Where to try it: The Isles of Scilly is a wonderful place to snorkel with seals, seeing these beautiful creatures in their natural habitat. For basking sharks, head to Oban on the west coast of Scotland or the warm waters of Cornwall. One of the few places in the UK to spot seahorses is Dorset’s Studland Bay – but please read these guidelines for divers from The Seahorse Trust before you go. 

Live action gaming

What is it? All parents know how hard it can be to get teenagers outdoors, but what if you could combine fresh air with their favourite video games? A unique experience at Grafham Water in Cambridgeshire mixes games such as Fortnite and Call of Duty with real-life adventure. 

A bit like a giant, outdoor laser quest, the game is based on players scavenging the landscape to find utility boxes containing extra ammo, respawns and special weapon upgrades to take down the other team! And, as the challenge is set in a stunning eight-acre woodland, you could try out the cycling trails and watersports while you’re there, as well as sleep out under the stars in the campsite.

Where to try it: Rumble Live Action Gaming, Huntingdon.

Remember that if you’re using specialised equipment for your adventures, you’ll need the right insurance both at home and when away. Kit stored at home or in a shed can often be included on your home contents insurance, but you will need to tell us about individual items of value.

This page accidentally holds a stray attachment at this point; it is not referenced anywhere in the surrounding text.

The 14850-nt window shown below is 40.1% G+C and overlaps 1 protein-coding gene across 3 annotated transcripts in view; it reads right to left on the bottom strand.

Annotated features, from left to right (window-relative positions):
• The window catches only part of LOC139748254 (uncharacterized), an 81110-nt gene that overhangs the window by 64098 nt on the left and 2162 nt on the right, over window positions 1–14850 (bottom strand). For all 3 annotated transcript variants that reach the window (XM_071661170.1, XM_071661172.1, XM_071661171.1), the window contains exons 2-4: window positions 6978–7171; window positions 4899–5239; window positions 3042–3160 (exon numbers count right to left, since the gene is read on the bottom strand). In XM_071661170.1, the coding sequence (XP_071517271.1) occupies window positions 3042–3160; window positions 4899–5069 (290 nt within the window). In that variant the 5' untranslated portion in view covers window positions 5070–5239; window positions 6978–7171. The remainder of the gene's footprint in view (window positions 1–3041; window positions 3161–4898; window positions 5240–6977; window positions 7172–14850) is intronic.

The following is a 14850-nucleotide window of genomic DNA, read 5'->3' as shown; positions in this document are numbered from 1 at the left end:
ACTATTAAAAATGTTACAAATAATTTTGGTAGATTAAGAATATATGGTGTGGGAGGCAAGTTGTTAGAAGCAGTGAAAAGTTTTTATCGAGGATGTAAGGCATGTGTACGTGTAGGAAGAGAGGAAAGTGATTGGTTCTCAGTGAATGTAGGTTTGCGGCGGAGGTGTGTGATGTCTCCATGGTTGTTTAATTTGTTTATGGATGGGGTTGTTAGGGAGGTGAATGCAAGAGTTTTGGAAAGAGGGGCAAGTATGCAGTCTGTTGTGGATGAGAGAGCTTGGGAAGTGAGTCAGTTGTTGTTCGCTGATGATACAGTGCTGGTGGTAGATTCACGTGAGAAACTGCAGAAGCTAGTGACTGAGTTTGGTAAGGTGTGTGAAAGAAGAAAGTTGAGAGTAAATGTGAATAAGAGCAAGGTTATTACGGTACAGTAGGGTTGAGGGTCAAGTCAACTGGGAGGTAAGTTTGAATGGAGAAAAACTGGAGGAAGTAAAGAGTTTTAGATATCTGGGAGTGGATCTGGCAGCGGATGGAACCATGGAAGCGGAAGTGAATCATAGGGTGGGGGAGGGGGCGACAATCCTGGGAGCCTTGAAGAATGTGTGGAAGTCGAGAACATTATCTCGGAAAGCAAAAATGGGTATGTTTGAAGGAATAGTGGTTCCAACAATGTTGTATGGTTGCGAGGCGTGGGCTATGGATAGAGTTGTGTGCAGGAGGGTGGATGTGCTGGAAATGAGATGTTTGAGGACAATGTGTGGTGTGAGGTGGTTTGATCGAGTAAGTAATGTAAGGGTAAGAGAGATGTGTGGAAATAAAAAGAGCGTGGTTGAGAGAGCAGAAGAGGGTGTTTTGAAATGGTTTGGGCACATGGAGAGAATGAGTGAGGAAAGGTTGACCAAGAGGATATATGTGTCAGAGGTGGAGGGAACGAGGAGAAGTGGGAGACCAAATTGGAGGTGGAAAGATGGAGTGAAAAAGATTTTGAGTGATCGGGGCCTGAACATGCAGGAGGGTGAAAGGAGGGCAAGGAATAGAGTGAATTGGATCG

For personal equipment including cameras, sat navs and smartphones, gadget insurance can be a wise investment for adrenaline junkies! And whether your outdoor experiences take place in the UK or abroad, the right travel insurance will cover you and your family in the event of an injury or illness. 

Read the policy wording to check if the activity you want to try is covered as standard, or if there’s any extra to pay. If you’re in any doubt, get in touch with us to discuss what we cover. 

With more than 20 years’ experience in journalism and PR, I've worked with the BBC, ITV, Trinity Mirror, Metro, MSN and many more leading media, as well as a range of third sector and corporate clients including Macmillan Cancer Support, Visit the Vale and the NHS. A number of my short stories have been published in anthologies and I've written three collections of walking trails in south Wales. Always happiest in the great outdoors, I'm an Ordnance Survey Get Outside Champion and blog about my hiking and camping adventures at www.girlonthetrail.co.uk. I have two teens and a rescue greyhound called Lionel, who, to my shame, is possibly the world’s worst hiking dog (the teens aren’t much better).